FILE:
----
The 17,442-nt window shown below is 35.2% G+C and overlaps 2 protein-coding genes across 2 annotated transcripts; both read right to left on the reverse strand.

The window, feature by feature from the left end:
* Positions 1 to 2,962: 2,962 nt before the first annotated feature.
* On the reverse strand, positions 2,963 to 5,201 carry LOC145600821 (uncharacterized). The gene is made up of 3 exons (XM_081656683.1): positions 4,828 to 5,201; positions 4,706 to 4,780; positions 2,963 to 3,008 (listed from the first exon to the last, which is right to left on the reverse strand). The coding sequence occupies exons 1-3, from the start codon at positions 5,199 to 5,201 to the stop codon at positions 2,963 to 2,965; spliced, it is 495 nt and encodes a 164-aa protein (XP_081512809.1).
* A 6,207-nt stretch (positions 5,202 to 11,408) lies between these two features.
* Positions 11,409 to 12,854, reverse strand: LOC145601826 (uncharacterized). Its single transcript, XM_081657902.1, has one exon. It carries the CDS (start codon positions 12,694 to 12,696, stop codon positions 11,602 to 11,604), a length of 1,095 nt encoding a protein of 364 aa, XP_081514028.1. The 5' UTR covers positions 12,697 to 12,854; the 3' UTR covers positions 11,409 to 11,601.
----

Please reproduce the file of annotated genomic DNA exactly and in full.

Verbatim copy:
The 17,442-nt window shown below is 35.2% G+C and overlaps 2 protein-coding genes across 2 annotated transcripts; both read right to left on the reverse strand.

The window, feature by feature from the left end:
* Positions 1 to 2,962: 2,962 nt before the first annotated feature.
* On the reverse strand, positions 2,963 to 5,201 carry LOC145600821 (uncharacterized). The gene is made up of 3 exons (XM_081656683.1): positions 4,828 to 5,201; positions 4,706 to 4,780; positions 2,963 to 3,008 (listed from the first exon to the last, which is right to left on the reverse strand). The coding sequence occupies exons 1-3, from the start codon at positions 5,199 to 5,201 to the stop codon at positions 2,963 to 2,965; spliced, it is 495 nt and encodes a 164-aa protein (XP_081512809.1).
* A 6,207-nt stretch (positions 5,202 to 11,408) lies between these two features.
* Positions 11,409 to 12,854, reverse strand: LOC145601826 (uncharacterized). Its single transcript, XM_081657902.1, has one exon. It carries the CDS (start codon positions 12,694 to 12,696, stop codon positions 11,602 to 11,604), a length of 1,095 nt encoding a protein of 364 aa, XP_081514028.1. The 5' UTR covers positions 12,697 to 12,854; the 3' UTR covers positions 11,409 to 11,601.